Polyphenols are a group of naturally occurring chemical compounds found in plants.16 They are characterized by the presence of multiple phenol rings, which are organic chemical structures consisting of a benzene ring with a hydroxyl group.17 There are thousands of different polyphenols, and they have been classified into different subclasses based on their chemical structure.18 Flavonoids, which are a subclass of polyphenols, are the biphenyl propane skeleton of polyphenols. The subgroups of flavonoids are flavones, flavan-3-ols, flavanones, anthocyanidins, and isoflavones.19,20 Another subclass of polyphenols is phenolic acids, which are characterized by the presence of a phenolic ring with a carboxylic acid group.21,22 Polyphenols, flavonoids, and phenolic acids are abundant in various fruits, vegetables, cereals, legumes, nuts, seeds, and beverages such as tea, coffee, and red wine. They have attracted a lot of interest because of their possible health benefits, typically antioxidant properties, anti-inflammatory effects, cardiovascular protection, potential cancer prevention, and positive effects on blood sugar regulation.23-28

Therefore, this study investigated the total polyphenol and flavonoid contents in different leaf types of LS. The samples that showed outstanding results were further analyzed for their phenolic acid contents using high-performance liquid chromatography (HPLC) coupled with a photodiode array (PDA) detector.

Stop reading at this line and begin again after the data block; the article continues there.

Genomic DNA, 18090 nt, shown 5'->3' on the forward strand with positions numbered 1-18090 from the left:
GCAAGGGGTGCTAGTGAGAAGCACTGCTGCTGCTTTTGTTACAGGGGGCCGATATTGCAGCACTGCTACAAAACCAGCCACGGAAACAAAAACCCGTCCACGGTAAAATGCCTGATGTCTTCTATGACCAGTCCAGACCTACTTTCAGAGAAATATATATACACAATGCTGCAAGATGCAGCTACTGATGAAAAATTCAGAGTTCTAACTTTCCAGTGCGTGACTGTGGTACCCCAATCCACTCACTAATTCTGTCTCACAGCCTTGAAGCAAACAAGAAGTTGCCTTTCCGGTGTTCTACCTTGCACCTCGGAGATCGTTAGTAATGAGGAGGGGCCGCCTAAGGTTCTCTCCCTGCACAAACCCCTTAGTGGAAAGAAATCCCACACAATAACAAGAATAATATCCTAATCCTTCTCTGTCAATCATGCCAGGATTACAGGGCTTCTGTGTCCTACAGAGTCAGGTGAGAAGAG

Experimental

Plant materials – LS seeds obtained from the National Agrobiodiversity Center, National Institute of Agricultural Sciences, Republic of Korea, were sown and cultivated at EL & I Co., Ltd., Republic of Korea. LS leaves (Fig. 1) were classified into three types based on leaf shapes and margins: pinnately lobed (PL), pinnately compound (PC), and pinnately veined (PV). Among the 151 accessions, the leaf types were classified into 77 accessions of PV, 56 accessions of PL, and 18 accessions of PC. After the quantitative analysis of total polyphenols and flavonoids, a total of 30 accessions were selected for phenolic acid analysis based on the total fresh weight and polyphenol and flavonoid contents of the samples.


Fig. 1. 
LS leaf types: PL (A), PC (B), and PV (C).

Instruments and reagents – HPLC was performed using an Alliance e2695 Separations Module, Quat with pump, autosampler, and 2998 PDA detector (Waters, Milford, MA, USA). HPLC-grade solvents such as methanol (MeOH), water, trifluoroacetic acid (TFA), and acetonitrile (ACN) were purchased from J. T. Baker (PA, USA). Gallic acid (GA), quercetin, caffeic acid (CA), p-coumaric acid (PA), and ferulic acid (FA) (Fig. 2) were provided by the Natural Product Institute of Science and Technology (www.nist.re.kr), Anseong, Korea.


Fig. 2. 
Chemical structures of CA (1), PA (2), and FA (3).

Sample extraction – Dried LS (3 g) was extracted once for 6 h with ethanol (90 mL) using a reflux extractor. Subsequently, the mixture was filtered and vacuum evaporated to obtain an extract.

Preparation of sample and standard solutions – The extracts of LS and CA, PA, and FA were dissolved in MeOH to obtain a concentration of 50 mg/mL for the extracts and 1 mg/mL for the three standards. Subsequently, they were sonicated for 20 min and filtered using a polyvinylidene fluoride (PVDF; pore size: 0.45 μm) membrane filter. Then, they were diluted using MeOH to obtain concentrations that were appropriate for calculations in the quantitative analysis and were used as standard solutions.